Frank Cunningham (center) visited with Governor Chris Gregoire (left) and her husband Mike during his trip to Olympia where he was honored for his life-long service to the community and nation as a coach and teacher.
Rower Frank Cunningham turns 90, honored in state senate
On February 10th, Ballardite Frank Cunningham celebrated his 90th birthday. Reaching your 90th birthday is a gift in and of itself but the lifelong rower was also given a very unique present by the State of Washington.
On February 2, 2012, the Washington State Senate passed Resolution 8675 in his honor. Sponsored by Senators Jeanne Kohl-Welles and Paull Shin, Resolution 8675 honors Cunningham for his service to his community and the nation as a teacher and coach.
"It was fun to meet the governor and it is nice to get that kind of attention," Cunningham said. "But it was kind of a charade."
"It doesn't compare to the things that my students made with their own hands. I feel quite sentimental about that," added Cunningham, who was a teacher for thirty years and a coach for fifty.
At the presentation of the resolution, Cunningham visited with Governor Chris Gregoire and even ran into an old rowing mate of his - Representative Hans Dunshee.
"I rowed against him when he was an undergrad and I was sixty-something at the time. He had difficulty accepting that I beat him," Cunningham said, laughing.
Beating 20-year-olds when he was well into his sixties was not uncommon, and for a long time it appeared that Cunningham would be rowing until the very last day of his life, but age finally set in at 82.
"I had fallen out of the boat and I was so old and weak that I couldn't get back in," he recalled. "I took myself off the water. I was becoming a liability to the club and I didn't want that."
On nice days Cunningham can still be found at the Lake Washington Rowing Club, where he served as head coach for many years, training national and Olympic competitors and local residents alike.
"I hate to say that I can't or won't or don't coach anymore because I would disappear," Cunningham said.
Cunningham started rowing in 1937, when he was a schoolboy in Lowell, Massachusetts.
"It was the only organized sport I was good at," he said.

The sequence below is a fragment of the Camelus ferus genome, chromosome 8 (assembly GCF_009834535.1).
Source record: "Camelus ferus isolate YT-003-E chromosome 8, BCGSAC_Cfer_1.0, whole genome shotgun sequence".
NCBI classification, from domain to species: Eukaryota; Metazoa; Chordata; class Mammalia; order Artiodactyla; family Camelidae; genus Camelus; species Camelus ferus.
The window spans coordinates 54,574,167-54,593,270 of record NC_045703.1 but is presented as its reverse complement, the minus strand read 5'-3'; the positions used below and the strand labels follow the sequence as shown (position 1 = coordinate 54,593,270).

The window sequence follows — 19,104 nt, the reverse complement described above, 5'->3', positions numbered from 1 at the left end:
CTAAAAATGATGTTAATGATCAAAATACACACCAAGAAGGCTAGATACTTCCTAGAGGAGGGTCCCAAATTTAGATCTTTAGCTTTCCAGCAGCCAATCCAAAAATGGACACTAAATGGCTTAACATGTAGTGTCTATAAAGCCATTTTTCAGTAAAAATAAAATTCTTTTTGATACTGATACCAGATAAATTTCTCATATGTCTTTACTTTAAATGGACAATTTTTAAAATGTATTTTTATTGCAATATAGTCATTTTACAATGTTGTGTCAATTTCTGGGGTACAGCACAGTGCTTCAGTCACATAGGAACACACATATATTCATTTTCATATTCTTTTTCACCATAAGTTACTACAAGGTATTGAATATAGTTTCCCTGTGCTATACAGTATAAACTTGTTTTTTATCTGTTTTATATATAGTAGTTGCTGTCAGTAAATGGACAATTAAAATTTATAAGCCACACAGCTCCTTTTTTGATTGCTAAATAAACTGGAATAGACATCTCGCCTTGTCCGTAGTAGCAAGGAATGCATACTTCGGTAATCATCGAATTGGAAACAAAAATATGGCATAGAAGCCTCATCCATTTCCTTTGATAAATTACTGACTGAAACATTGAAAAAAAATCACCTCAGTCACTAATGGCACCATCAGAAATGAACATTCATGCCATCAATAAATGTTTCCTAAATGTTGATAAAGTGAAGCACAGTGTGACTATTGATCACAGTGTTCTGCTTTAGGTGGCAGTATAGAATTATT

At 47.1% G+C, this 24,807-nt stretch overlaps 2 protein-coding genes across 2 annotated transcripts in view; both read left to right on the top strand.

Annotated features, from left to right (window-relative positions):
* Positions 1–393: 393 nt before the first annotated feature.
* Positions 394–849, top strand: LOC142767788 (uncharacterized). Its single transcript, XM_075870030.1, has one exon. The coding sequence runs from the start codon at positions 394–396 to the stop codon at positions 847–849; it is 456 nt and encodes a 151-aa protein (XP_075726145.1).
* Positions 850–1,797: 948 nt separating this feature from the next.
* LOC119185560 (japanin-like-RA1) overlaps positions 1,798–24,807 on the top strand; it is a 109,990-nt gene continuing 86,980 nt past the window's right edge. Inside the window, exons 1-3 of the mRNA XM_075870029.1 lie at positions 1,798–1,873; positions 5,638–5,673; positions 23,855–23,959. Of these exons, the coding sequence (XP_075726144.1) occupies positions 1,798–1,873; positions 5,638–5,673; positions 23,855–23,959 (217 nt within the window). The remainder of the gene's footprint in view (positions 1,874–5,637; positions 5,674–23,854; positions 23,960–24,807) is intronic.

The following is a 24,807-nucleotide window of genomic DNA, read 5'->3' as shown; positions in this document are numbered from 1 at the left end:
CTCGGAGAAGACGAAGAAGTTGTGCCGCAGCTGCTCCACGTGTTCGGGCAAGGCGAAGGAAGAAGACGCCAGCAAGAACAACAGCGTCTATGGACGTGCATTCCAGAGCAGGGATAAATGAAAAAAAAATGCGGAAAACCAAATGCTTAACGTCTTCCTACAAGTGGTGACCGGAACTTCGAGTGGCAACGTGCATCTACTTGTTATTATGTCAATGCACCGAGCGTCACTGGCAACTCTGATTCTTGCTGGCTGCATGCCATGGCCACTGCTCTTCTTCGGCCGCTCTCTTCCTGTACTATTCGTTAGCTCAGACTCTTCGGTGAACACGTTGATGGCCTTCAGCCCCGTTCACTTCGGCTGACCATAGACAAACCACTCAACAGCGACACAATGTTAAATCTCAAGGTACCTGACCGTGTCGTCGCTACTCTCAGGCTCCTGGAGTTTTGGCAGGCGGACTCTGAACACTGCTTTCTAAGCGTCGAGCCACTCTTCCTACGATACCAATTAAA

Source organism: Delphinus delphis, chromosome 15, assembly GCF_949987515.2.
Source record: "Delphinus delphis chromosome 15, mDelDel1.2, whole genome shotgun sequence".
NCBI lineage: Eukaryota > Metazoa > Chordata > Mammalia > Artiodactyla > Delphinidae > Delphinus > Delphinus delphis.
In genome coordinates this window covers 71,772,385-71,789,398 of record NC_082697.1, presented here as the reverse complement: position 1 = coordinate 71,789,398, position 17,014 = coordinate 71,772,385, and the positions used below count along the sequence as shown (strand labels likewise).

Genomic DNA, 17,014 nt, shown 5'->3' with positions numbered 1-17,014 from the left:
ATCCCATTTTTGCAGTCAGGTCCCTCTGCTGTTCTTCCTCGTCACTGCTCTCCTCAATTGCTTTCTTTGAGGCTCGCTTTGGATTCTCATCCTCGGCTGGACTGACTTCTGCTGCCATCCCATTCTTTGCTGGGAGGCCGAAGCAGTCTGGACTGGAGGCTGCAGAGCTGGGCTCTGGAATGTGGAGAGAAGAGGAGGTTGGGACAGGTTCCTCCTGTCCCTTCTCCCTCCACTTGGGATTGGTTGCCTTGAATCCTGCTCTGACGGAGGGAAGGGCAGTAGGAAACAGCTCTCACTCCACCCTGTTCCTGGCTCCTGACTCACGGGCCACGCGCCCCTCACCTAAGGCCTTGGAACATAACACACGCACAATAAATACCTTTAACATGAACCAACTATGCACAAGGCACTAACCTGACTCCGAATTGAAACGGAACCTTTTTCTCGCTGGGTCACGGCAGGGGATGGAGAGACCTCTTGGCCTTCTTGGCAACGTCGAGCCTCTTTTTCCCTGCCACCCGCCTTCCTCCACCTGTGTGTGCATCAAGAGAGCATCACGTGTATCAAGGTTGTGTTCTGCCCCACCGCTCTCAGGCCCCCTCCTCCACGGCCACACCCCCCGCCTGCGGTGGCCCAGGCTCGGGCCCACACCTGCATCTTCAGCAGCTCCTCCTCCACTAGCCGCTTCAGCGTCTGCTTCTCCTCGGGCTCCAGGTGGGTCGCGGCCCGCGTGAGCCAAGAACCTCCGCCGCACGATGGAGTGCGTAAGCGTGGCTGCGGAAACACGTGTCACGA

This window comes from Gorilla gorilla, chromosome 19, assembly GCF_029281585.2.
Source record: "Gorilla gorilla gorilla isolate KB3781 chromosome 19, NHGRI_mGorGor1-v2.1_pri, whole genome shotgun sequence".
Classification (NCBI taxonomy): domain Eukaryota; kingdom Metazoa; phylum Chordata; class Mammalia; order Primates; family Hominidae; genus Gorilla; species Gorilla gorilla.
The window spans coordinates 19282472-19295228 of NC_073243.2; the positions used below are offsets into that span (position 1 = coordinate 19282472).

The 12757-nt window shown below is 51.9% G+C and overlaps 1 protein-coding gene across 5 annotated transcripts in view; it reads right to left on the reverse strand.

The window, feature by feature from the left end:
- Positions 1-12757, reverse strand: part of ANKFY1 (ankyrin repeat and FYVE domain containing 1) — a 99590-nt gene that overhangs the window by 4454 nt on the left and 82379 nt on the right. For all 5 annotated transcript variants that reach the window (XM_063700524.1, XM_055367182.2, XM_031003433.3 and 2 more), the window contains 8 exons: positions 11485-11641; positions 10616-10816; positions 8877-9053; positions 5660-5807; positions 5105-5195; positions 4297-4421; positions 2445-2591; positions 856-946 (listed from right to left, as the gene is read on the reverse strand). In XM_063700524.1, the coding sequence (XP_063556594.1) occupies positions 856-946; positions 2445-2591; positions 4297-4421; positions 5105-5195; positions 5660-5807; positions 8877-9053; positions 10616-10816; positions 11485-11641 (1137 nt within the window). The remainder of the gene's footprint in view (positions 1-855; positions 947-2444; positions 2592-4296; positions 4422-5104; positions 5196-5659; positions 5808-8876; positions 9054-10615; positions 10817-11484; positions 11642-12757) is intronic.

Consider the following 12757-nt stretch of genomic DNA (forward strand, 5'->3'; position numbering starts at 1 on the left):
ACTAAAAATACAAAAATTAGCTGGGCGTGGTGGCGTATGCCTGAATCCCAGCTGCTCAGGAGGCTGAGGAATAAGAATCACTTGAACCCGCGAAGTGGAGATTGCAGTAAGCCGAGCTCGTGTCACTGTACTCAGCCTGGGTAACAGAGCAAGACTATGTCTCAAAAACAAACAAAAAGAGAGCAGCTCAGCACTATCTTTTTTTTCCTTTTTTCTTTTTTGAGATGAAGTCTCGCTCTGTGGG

He continued rowing at Harvard, the university his father, grandfather, and all the other men in his family had attended.
Cunningham was the stroke and captain of the undefeated freshman lightweight crew in 1941 and the undefeated junior varsity lightweight boat in 1942.
His college career was interrupted as he served in the US Marine Corps, but he continued to row upon his return to Harvard and stroked the victorious 1947 Harvard Varsity Eight to national prominence.
The crew went to eastern and national championships and set a world record for 2,000 meters, a feat for which Cunningham and his boatmates were ultimately inducted into the Rowing Hall of Fame.
"I didn't know it at the time but as I was bumbling along in my engineering degree, I was actually majoring in rowing," Cunningham said.
He moved to Seattle following his graduation, and Cunningham immediately immersed himself in the rowing scene, joining Chuck Moriarty in coaching for the summer Junior Rowing Program, which would expand into the Green Lake Crew.
Coaching was only a volunteer position, so Cunningham went to work at Boeing. On his first day at Boeing he not only found a job, he also met his future wife.
Unhappy in a dead-end job at Boeing, it soon became obvious to Cunningham that he wasn't cut out for becoming a Boeing engineer, and a friend suggested that he teach.
With hesitation Cunningham enrolled in the education program at the University of Washington and became an English teacher.
"I had no credentials for English. I always felt like a square peg in a round hole. I was a complete fraud," he said.
But after five years of teaching English at Edmonds High School, Cunningham started to recognize that his diverse background actually freed him and set him apart for the other teachers.
"English class became very personal for me and students responded to that," he said. "I acquired a great deal of confidence and when I left the classroom after 30 years I felt that I had made the right decision."
While teaching, first at Edmonds and later at Lakeside High School, Cunningham also served as rowing coach and boatwright.
"A student once thought I was a shop teacher. That's the highest compliment I have ever got," Cunningham said.
When asked if he was a better coach or racer, Cunningham paused.
"I have won so many races that I guess I was a more successful racer. But winning alone doesn't make you a good coach. The idea of success in coaching is elusive," he said.
For Cunningham rowing is as much about grace and perfection as it is about competing, aiming not only for speed but more so for the perfect stroke.
"You have to get past things in your own self to succeed. You have to forget about pride, fear of failure, winning and losing, and be tuned to the rhythm of the boat," he said. "When I was 78, I finally got it right and rowed a perfect stroke."
In 1999, Cunningham put his coaching techniques and experiences in words and published "The Sculler at Ease", a book that has become a standard in the sculler's library.
For his lifelong dedication to the sport he was awarded the US Rowing Medal of Honor in 2010.
While his time is now spent out of the water, Resolution 8675 shows that his legacy remains and his list of accolades continues to grow.